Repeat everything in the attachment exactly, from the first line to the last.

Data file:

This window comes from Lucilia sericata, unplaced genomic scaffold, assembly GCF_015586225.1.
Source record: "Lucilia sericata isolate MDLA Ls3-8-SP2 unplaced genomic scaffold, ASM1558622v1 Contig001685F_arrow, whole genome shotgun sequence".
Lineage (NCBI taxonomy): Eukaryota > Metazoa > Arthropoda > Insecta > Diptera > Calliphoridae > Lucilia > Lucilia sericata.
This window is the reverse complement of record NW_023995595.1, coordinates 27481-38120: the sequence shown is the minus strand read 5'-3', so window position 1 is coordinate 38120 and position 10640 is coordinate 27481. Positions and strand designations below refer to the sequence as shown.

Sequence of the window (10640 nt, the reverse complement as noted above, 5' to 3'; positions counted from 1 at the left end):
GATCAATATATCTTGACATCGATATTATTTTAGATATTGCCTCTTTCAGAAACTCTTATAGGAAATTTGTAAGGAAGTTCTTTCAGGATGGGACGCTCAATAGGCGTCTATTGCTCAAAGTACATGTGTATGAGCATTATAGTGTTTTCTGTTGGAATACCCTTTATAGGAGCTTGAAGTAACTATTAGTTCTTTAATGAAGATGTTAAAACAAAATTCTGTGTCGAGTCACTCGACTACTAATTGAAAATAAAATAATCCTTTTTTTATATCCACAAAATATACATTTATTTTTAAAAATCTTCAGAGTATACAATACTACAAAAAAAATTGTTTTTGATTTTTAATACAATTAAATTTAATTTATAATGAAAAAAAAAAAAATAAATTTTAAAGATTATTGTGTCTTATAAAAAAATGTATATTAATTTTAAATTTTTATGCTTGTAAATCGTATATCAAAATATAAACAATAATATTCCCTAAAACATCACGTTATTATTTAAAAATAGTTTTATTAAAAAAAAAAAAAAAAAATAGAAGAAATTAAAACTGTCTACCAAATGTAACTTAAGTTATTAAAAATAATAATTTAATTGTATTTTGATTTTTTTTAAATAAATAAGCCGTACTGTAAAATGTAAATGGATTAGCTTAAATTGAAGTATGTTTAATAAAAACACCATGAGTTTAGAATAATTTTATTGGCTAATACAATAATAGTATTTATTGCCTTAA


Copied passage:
This window comes from Lucilia sericata, unplaced genomic scaffold, assembly GCF_015586225.1.
Source record: "Lucilia sericata isolate MDLA Ls3-8-SP2 unplaced genomic scaffold, ASM1558622v1 Contig001685F_arrow, whole genome shotgun sequence".
Lineage (NCBI taxonomy): Eukaryota > Metazoa > Arthropoda > Insecta > Diptera > Calliphoridae > Lucilia > Lucilia sericata.
This window is the reverse complement of record NW_023995595.1, coordinates 27481-38120: the sequence shown is the minus strand read 5'-3', so window position 1 is coordinate 38120 and position 10640 is coordinate 27481. Positions and strand designations below refer to the sequence as shown.

Sequence of the window (10640 nt, the reverse complement as noted above, 5' to 3'; positions counted from 1 at the left end):
GATCAATATATCTTGACATCGATATTATTTTAGATATTGCCTCTTTCAGAAACTCTTATAGGAAATTTGTAAGGAAGTTCTTTCAGGATGGGACGCTCAATAGGCGTCTATTGCTCAAAGTACATGTGTATGAGCATTATAGTGTTTTCTGTTGGAATACCCTTTATAGGAGCTTGAAGTAACTATTAGTTCTTTAATGAAGATGTTAAAACAAAATTCTGTGTCGAGTCACTCGACTACTAATTGAAAATAAAATAATCCTTTTTTTATATCCACAAAATATACATTTATTTTTAAAAATCTTCAGAGTATACAATACTACAAAAAAAATTGTTTTTGATTTTTAATACAATTAAATTTAATTTATAATGAAAAAAAAAAAAATAAATTTTAAAGATTATTGTGTCTTATAAAAAAATGTATATTAATTTTAAATTTTTATGCTTGTAAATCGTATATCAAAATATAAACAATAATATTCCCTAAAACATCACGTTATTATTTAAAAATAGTTTTATTAAAAAAAAAAAAAAAAAATAGAAGAAATTAAAACTGTCTACCAAATGTAACTTAAGTTATTAAAAATAATAATTTAATTGTATTTTGATTTTTTTTAAATAAATAAGCCGTACTGTAAAATGTAAATGGATTAGCTTAAATTGAAGTATGTTTAATAAAAACACCATGAGTTTAGAATAATTTTATTGGCTAATACAATAATAGTATTTATTGCCTTAA